Please use this identifier to cite or link to this item: http://hdl.handle.net/10397/55925
Title: An experimental study on the effects of minimum profit share on supply chains with markdown contract : risk and profit analysis
Authors: Chow, PS
Wang, Y
Choi, TM 
Shen, B
Keywords: Minimum profit share ratio (MPSR)
Markdown contract
Behavioral experiment
Supply chain risk management
Self-serving fairness
Multi-methodological study
Issue Date: 2014
Publisher: Pergamon Press
Source: Omega, 2014, v. 57, no. Part A, p. 85-97 How to cite?
Journal: Omega 
Abstract: Supply chain performance measures include both profit and risk. In this study, we examine the effect of retailers’ minimum profit share concerns on supply chain system performance through laboratory experimental and analytical modeling approaches. In the experiment, each retailer’s minimum profit share, which partially reflects her self-serving fairness concern, is measured with a parameter defined as the minimum profit share ratio (MPSR), which is the ratio of the retailer’s profit to the whole supply chain profit. We specifically consider a two-stage supply chain in which a supplier offers a take-it-or-leave-it markdown contract to a retailer who has an MPSR concern. In our laboratory experiment, the role of the supplier is played by human subjects who are practitioners in the fashion industry; to ensure that the MPSR concept is fully implemented, the role of the retailer is played by the computer. Mirroring the observed industrial practice, the markdown price is defined as a fixed percentage of the wholesale price, and the supplier needs to decide on a wholesale price. Our empirical results show that when the MPSR increases, the supplier’s average profit and absolute risk decreases, whereas those of the retailer increase. As for the whole supply chain, our experiments suggest there is an inverse U-shaped relationship between the supply chain profit and the MPSR; thus the presence of an MPSR concern leads to a higher supply chain risk (both in absolute and relative terms). We also observe that when the retailer tends to split the supply chain profit equally with the supplier (MPSR=0.5; in this case, neither party faces disadvantageous inequality), the whole supply chain achieves the best performance, and the supply chain profit is close to the theoretically optimal one (the centralized supply chain profit). In other words, a fair retailer helps to create a sense of cooperation between the supplier and herself.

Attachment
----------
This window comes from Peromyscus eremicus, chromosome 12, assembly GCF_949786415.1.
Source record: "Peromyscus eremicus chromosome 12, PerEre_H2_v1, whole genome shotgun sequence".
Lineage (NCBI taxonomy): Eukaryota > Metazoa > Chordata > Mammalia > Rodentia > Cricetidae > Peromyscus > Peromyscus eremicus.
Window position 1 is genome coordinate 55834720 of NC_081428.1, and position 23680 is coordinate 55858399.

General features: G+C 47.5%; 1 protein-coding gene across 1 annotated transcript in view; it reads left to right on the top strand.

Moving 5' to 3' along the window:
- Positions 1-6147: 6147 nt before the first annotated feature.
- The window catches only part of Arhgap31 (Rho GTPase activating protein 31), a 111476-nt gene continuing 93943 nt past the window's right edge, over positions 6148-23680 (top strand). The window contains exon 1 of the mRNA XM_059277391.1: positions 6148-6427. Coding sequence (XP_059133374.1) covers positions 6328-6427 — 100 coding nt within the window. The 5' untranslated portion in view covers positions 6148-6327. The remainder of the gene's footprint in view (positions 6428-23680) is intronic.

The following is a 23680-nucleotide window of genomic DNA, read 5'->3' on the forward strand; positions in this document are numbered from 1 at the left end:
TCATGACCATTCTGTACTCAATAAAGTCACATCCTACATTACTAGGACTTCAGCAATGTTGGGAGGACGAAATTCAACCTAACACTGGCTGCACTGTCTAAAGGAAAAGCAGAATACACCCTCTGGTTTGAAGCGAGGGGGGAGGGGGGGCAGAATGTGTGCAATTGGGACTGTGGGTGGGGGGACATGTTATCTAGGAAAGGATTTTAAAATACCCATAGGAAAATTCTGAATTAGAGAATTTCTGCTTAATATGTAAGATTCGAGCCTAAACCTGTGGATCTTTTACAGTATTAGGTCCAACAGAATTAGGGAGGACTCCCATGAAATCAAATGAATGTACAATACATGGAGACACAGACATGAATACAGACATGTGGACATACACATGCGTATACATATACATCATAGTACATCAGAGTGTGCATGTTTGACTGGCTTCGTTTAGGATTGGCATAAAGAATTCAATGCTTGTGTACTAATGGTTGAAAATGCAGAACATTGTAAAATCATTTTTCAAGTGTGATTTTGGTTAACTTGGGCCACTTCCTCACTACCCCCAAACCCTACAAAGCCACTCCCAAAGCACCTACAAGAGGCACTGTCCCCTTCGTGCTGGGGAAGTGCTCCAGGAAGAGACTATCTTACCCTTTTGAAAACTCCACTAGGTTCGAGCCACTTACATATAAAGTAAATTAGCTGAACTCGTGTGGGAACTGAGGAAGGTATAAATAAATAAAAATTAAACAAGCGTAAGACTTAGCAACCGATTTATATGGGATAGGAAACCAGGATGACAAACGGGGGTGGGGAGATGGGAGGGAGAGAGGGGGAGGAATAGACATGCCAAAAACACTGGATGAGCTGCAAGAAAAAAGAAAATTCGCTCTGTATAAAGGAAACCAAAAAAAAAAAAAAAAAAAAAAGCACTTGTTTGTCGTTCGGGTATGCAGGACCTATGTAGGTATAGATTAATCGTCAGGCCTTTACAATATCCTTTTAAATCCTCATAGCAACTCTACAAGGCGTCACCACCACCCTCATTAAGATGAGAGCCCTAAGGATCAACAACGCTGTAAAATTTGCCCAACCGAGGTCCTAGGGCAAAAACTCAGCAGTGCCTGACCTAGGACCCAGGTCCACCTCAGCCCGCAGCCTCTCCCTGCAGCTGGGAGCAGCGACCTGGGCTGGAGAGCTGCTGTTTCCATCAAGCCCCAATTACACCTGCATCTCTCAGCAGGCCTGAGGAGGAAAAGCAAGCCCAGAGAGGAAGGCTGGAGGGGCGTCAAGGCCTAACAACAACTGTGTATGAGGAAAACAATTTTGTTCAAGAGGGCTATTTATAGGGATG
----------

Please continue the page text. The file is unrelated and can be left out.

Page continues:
URI: http://hdl.handle.net/10397/55925
ISSN: 0305-0483
EISSN: 1873-5274
DOI: 10.1016/j.omega.2013.11.007
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